Eric Goldberg – Making Wacky Wonderful

“You ain’t never had a friend like me.”

– A pretty magical character

Animation has indeed matured as time as gone on, as we’re rightfully getting more stories with some excellent drama. However, it is important to remember that people have used animation for comedy for a reason, it works extremely well. One animator that has embraced the sillier and more “cartoony” side of animation is veteran Disney animator, Eric Goldberg.

He made an alligator play the saxophone
Created a satyr that sounds like that guy from It’s Always Sunny in Philadelphia
and most importantly, released an all-powerful genie

He’s also dabbled in directing some Disney animated films

And even animating iconic characters like these cartoon rabbits:

While most veteran Disney animators have left the Mouse House or have retired, Eric Goldberg is still working there and helping out with some of their recent projects.

Plus, he’s written his own character animation instruction book

Before working at Disney, he was initially animating commercials in London, England with his studio. Disney was apparently really impressed with, his work, and they would constantly ask him to jump ship and work with them.

In the early 1990s, he finally accepted the offer and moved to Burbank to work with Disney as they were developing one of their next animated films, Aladdin. Once Goldberg had learned that were planning on getting legendary comedian Robin Williams to do the voice of the Genie character, he knew that was the character he wanted to animate.

That worked out perfectly because the directors thought that Goldberg would be great to animate the Genie.

To convince Robin Williams to take part, Goldberg animated one of Williams’ stand up with the Genie speaking his lines. This impressed Williams was enough to take the job.

Here’s Goldberg showing the clip to animation students

For the design, he took two inspirations. The first was Robin Williams himself as he made the Genie kind of look like the famous comedian.

Am I the only one who sees it?

The other inspiration was the famous caricaturist, Al Hirschfeld.

Check out his stuff. It’s pretty impressive.

Goldberg thought the round and curvy buildings and environments of the Middle East lent itself to round and curvy character designs, and the one caricaturist who is full of round and curvy characters is Hirschfeld.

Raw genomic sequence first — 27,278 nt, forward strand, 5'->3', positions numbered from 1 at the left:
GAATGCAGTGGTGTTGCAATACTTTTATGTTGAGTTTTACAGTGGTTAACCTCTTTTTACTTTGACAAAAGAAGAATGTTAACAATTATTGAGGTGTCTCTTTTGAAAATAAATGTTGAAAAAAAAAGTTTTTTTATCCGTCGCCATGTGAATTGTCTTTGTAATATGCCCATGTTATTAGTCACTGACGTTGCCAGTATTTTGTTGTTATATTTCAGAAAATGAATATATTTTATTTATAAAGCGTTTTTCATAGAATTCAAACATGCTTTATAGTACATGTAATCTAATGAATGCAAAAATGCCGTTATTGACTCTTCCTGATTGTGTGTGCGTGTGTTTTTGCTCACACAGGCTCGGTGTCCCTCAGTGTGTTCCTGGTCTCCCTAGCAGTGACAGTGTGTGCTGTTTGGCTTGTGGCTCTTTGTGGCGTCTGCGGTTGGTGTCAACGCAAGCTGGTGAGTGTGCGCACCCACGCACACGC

That ended up influencing all the character designs as most of them are more exaggerated and curvy than the typical Disney characters of the time.

It also lent for each character to have their basic shapes for their designs.

Hirschfeld was such an influence on Goldberg that when Disney decided to make Fantasia 2000, Goldberg directed the Rhapsody Blue sequence and decided to have character designs in the style of Al Hirschfeld.


In addition, he animated the entire Carnival of the Animals sequence in the film by himself.

Granted the scene is only three minutes long, but that’s still a lot of work for just one guy to animate

While most other Disney animators prefer to animate more subtle, nuanced characters who move more like real people, Eric Goldberg seems to go in the opposite direction by animating characters who are more wacky, exaggerated, and over-the-top acting more like Looney Tunes characters.

In fact, Robin Williams once described the Genie as “a Looney Tunes character in Disney drag.”

Though somehow, these cartoony characters seem to fit in these movies. How many times have you seen a character who is out of place by being way goofier and over-the-top than the mostly normal cast? I think I can name a few.

However, Goldberg finds a way to take characters who would otherwise be annoying or stupid, and make them hilarious and likable.

Although the writers do a good portion of that work by giving the characters funny things to say, Goldberg is the one who makes them come to life as his joke usually relies on visuals.

Goldberg also makes sure that his characters are not just there to make people laugh, but they have their own motivations and desires.

Louis wants to be a professional trumpet player
Phil wants to be the mentor of a hero
and the Genie wants to be free

Eric Golberg has made a career out of making characters that are not only really funny, but beautifully animated, appealingly exaggerated, and surprisingly empathetic.

That empathy for his characters was also truly shown when he drew this after some depressing news regarding one of his characters:



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